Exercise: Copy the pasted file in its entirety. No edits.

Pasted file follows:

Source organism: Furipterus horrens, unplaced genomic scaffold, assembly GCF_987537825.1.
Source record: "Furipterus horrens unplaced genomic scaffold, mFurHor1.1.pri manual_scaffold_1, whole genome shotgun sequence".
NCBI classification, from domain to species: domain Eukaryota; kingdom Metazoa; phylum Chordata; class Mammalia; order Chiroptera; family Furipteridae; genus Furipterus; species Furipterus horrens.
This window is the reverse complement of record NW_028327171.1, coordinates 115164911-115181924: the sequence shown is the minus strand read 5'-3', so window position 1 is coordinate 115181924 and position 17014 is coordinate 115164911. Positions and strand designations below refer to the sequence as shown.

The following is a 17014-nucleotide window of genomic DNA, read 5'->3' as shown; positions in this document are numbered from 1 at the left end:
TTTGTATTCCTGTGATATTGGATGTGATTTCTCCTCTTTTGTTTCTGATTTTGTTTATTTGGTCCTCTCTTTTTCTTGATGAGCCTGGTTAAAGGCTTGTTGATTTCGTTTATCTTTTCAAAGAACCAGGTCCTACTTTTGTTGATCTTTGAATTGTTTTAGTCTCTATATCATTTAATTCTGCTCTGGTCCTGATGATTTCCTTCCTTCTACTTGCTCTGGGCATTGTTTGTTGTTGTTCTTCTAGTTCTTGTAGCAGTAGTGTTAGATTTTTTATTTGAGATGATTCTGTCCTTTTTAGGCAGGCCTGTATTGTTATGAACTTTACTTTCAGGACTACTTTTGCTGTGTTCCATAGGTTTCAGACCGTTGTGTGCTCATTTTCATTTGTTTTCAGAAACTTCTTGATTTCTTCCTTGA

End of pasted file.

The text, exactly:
Source organism: Furipterus horrens, unplaced genomic scaffold, assembly GCF_987537825.1.
Source record: "Furipterus horrens unplaced genomic scaffold, mFurHor1.1.pri manual_scaffold_1, whole genome shotgun sequence".
NCBI classification, from domain to species: domain Eukaryota; kingdom Metazoa; phylum Chordata; class Mammalia; order Chiroptera; family Furipteridae; genus Furipterus; species Furipterus horrens.
This window is the reverse complement of record NW_028327171.1, coordinates 115164911-115181924: the sequence shown is the minus strand read 5'-3', so window position 1 is coordinate 115181924 and position 17014 is coordinate 115164911. Positions and strand designations below refer to the sequence as shown.

The following is a 17014-nucleotide window of genomic DNA, read 5'->3' as shown; positions in this document are numbered from 1 at the left end:
TTTGTATTCCTGTGATATTGGATGTGATTTCTCCTCTTTTGTTTCTGATTTTGTTTATTTGGTCCTCTCTTTTTCTTGATGAGCCTGGTTAAAGGCTTGTTGATTTCGTTTATCTTTTCAAAGAACCAGGTCCTACTTTTGTTGATCTTTGAATTGTTTTAGTCTCTATATCATTTAATTCTGCTCTGGTCCTGATGATTTCCTTCCTTCTACTTGCTCTGGGCATTGTTTGTTGTTGTTCTTCTAGTTCTTGTAGCAGTAGTGTTAGATTTTTTATTTGAGATGATTCTGTCCTTTTTAGGCAGGCCTGTATTGTTATGAACTTTACTTTCAGGACTACTTTTGCTGTGTTCCATAGGTTTCAGACCGTTGTGTGCTCATTTTCATTTGTTTTCAGAAACTTCTTGATTTCTTCCTTGA